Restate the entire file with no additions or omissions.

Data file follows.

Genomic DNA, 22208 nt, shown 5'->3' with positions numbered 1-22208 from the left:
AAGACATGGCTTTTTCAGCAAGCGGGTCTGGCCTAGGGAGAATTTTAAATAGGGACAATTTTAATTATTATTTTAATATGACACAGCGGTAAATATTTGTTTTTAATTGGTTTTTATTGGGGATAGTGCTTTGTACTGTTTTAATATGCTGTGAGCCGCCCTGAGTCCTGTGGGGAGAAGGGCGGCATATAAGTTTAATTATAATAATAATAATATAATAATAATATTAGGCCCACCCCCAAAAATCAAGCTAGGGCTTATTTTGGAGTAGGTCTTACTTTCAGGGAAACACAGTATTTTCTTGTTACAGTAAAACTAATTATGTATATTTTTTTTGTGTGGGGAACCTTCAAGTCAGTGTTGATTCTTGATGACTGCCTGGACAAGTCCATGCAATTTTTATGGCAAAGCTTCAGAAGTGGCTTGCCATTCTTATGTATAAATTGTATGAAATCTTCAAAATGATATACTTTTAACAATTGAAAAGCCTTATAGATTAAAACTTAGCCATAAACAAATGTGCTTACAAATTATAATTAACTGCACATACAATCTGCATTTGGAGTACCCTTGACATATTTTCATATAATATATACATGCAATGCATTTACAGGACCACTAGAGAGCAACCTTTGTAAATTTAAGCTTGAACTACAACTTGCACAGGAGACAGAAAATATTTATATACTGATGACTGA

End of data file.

Genomic DNA, 22208 nt, shown 5'->3' with positions numbered 1-22208 from the left:
AAGACATGGCTTTTTCAGCAAGCGGGTCTGGCCTAGGGAGAATTTTAAATAGGGACAATTTTAATTATTATTTTAATATGACACAGCGGTAAATATTTGTTTTTAATTGGTTTTTATTGGGGATAGTGCTTTGTACTGTTTTAATATGCTGTGAGCCGCCCTGAGTCCTGTGGGGAGAAGGGCGGCATATAAGTTTAATTATAATAATAATAATATAATAATAATATTAGGCCCACCCCCAAAAATCAAGCTAGGGCTTATTTTGGAGTAGGTCTTACTTTCAGGGAAACACAGTATTTTCTTGTTACAGTAAAACTAATTATGTATATTTTTTTTGTGTGGGGAACCTTCAAGTCAGTGTTGATTCTTGATGACTGCCTGGACAAGTCCATGCAATTTTTATGGCAAAGCTTCAGAAGTGGCTTGCCATTCTTATGTATAAATTGTATGAAATCTTCAAAATGATATACTTTTAACAATTGAAAAGCCTTATAGATTAAAACTTAGCCATAAACAAATGTGCTTACAAATTATAATTAACTGCACATACAATCTGCATTTGGAGTACCCTTGACATATTTTCATATAATATATACATGCAATGCATTTACAGGACCACTAGAGAGCAACCTTTGTAAATTTAAGCTTGAACTACAACTTGCACAGGAGACAGAAAATATTTATATACTGATGACTGA